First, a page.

There are few emotions in the world that exceeds the excitement when you rush home after just purchasing a new game. The upcoming Metal Gear Solid V: Phantom Pain will resemble something like that for me as I’ve pre-ordered the Collector’s Edition (I know, I am the problem). Problem is these days you don’t get to rip the plastic off the package and insert the game into your console to play right away – there’s always a f#$kin patch!
Now, those who download their games, or pre-install it digitally, have that option to do so beforehand, but not all of us have that kind of luxury. Also, quite honestly, I prefer holding a physical copy of a game in my hand and the digital “Collector’s” or “Limited” bundles never quite feel like anything but a cheap cash-in. These day one patches can range from anything from as little as several MB’s to several GB’s. In some cases, like Halo: The Master Chief Collection, you’d literally download an entire game, because they were ‘too cheap’ to include another disc. I long for the 2-10MB Xbox 360 day one patches. But I’m not really here to bitch about the day one patch – that’s something we expect nowadays. I’m referring to those bastard ‘Oh look, I’m here to waste your time again’ patches. It affects both physical and digital game purchases.
I find that whenever I turn on the PS4 or Xbox One there’s either a firmware update or a patch for a game that you’d like to play. What’s that you say? Use the standby mode that automatically downloads the various patches and updates? Nope, nope, nope. With load shedding in our country it’s frankly not a viable option and, secondly, I’m petrified that I’d end up with my fourth PS4 because of standby mode. I simply do not trust that it’s a healthy solution to the problem, especially post warranty days.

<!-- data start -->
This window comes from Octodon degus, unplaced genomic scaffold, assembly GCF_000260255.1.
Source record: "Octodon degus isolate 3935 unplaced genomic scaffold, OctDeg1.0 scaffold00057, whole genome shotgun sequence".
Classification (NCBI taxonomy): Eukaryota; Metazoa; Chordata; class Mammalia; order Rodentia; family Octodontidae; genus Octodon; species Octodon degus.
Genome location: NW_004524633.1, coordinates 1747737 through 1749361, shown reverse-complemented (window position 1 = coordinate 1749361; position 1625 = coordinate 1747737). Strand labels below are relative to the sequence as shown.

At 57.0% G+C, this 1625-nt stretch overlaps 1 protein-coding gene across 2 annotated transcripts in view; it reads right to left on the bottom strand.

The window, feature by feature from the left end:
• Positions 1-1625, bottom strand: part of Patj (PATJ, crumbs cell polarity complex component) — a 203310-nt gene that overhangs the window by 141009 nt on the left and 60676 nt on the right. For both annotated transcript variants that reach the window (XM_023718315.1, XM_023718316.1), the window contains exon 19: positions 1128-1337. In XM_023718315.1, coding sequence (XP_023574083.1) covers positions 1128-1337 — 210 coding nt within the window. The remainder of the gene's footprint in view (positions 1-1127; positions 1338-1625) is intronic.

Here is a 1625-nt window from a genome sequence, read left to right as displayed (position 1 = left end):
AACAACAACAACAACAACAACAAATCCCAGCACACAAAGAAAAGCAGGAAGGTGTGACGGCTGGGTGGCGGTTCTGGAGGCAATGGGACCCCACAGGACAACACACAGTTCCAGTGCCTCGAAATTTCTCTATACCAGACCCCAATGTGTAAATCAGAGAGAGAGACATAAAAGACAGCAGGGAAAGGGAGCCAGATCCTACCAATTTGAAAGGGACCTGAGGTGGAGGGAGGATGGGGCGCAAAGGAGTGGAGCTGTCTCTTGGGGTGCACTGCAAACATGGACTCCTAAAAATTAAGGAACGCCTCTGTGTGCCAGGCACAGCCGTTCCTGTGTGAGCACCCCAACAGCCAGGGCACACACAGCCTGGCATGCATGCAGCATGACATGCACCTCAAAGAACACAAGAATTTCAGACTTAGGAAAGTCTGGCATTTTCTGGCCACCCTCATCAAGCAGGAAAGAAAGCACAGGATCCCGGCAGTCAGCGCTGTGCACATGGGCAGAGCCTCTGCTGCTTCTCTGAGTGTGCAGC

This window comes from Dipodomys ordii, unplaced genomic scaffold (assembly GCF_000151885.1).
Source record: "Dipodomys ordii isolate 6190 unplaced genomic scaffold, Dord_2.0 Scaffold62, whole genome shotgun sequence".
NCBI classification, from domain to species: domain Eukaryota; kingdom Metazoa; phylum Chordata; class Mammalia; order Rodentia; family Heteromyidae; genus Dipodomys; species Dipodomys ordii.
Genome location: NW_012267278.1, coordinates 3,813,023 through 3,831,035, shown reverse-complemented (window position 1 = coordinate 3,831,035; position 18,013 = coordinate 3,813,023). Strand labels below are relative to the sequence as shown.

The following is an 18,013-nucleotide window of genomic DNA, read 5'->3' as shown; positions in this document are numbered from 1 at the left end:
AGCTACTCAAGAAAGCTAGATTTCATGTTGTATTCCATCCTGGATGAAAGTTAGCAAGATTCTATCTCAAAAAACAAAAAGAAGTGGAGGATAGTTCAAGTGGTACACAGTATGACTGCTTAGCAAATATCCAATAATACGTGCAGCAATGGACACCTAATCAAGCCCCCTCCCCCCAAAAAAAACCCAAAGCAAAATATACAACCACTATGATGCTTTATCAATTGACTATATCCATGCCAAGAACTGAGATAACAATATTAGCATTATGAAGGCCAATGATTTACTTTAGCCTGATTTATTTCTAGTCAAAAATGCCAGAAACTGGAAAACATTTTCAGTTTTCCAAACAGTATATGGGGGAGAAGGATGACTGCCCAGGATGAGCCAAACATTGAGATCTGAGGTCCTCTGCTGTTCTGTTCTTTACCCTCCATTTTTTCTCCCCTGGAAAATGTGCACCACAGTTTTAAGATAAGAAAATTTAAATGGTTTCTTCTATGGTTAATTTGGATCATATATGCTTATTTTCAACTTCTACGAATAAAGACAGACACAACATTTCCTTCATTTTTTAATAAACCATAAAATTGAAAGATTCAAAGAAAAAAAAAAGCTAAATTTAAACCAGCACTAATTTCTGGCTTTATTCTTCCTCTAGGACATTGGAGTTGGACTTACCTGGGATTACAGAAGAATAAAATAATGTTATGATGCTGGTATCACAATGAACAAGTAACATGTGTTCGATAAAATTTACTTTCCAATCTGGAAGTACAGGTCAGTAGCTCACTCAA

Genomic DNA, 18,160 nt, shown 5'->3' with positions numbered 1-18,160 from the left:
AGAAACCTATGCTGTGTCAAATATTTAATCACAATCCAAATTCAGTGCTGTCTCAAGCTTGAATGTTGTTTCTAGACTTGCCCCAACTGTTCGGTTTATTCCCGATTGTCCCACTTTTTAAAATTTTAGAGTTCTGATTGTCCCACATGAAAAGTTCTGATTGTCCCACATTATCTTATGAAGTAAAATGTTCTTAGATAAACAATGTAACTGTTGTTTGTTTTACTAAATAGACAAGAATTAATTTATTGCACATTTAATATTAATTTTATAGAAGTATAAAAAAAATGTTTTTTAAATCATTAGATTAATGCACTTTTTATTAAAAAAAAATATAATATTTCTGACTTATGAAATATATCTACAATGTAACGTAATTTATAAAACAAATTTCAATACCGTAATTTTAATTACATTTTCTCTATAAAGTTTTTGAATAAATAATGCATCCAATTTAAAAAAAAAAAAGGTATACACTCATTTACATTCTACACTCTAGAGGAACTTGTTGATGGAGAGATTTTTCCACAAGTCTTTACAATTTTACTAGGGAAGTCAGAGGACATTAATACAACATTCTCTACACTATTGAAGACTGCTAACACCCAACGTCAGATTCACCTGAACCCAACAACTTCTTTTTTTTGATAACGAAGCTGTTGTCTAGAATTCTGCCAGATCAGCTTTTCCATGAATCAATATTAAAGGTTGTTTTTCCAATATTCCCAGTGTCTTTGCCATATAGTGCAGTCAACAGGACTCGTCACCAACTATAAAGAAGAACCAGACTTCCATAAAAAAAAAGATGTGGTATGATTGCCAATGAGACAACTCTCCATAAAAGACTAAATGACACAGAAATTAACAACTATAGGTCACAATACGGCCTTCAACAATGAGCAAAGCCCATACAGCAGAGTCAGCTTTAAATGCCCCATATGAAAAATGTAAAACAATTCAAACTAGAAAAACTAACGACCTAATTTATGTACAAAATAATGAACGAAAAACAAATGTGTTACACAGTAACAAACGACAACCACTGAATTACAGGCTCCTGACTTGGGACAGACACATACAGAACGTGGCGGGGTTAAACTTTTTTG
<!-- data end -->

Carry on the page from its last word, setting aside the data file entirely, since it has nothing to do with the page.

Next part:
Recently I had to download 7GB for Ori and the Blind Forest. This after 4 days since downloading the game. It’s the size of the entire game and resulted in me waiting several days to download it as I did not have enough cap to do the download the enormous patch. I’m on LTE, and uncapped is not an option. Even if you are on an uncapped solution the 7GB update is basically the entire game redownloaded, which is laughable in its own right. You’d have to wait several hours before being able to play the game. Driveclub, for example, also have massive updates, but in that case the developers are generally adding tracks, cars and important updates. I can just about forgive them, though the updates could happen more infrequently. So what about playing it offline? Generally that’s a great way to go about avoiding this dilemma, until The Witcher 3 played a nasty trick on me.
My wife, who owns her own Xbox One, planned a Witcher 3 session over the weekend and was greeted by a 7.1GB update. I made a suggestion that she should play the game offline and, would you know it, it had registered that an update was required and would not allow her to play the game offline at all. So, here you’ve now paid roughly R800 for a game and it won’t allow you to play the game at all, unless you update it. So it begs the question – is a console still really a console? Last time I checked consoles were all about simplicity with a plug and play concept. That plug and play theory is now out the window and we’re sitting with confused PC’s that aren’t allowing us to play our games the way we want it to be played. I’d love to know how much time I’ve spent staring at a download screen since this generation kicked off.
I’m exceptionally thankful that I own more than one console, so I can play something else on another console, while the other one is downloading whatever it might be. But it’s now got to a point where I often find myself watching a series or movie, while I wait to play. And, when it’s finally downloaded, it’s generally time to go to bed. I do understand that not all patches are pointless, and that game development is much more complicated these days, but to me this whole ‘download patches every time you want to play something’ scenario has become a game of patience all in its own. I doubt it’s going to change. We’ll be updating games and consoles until we turn blue in the face. Like me, you’ll have to learn to live with it, though I’ll never quite accept it.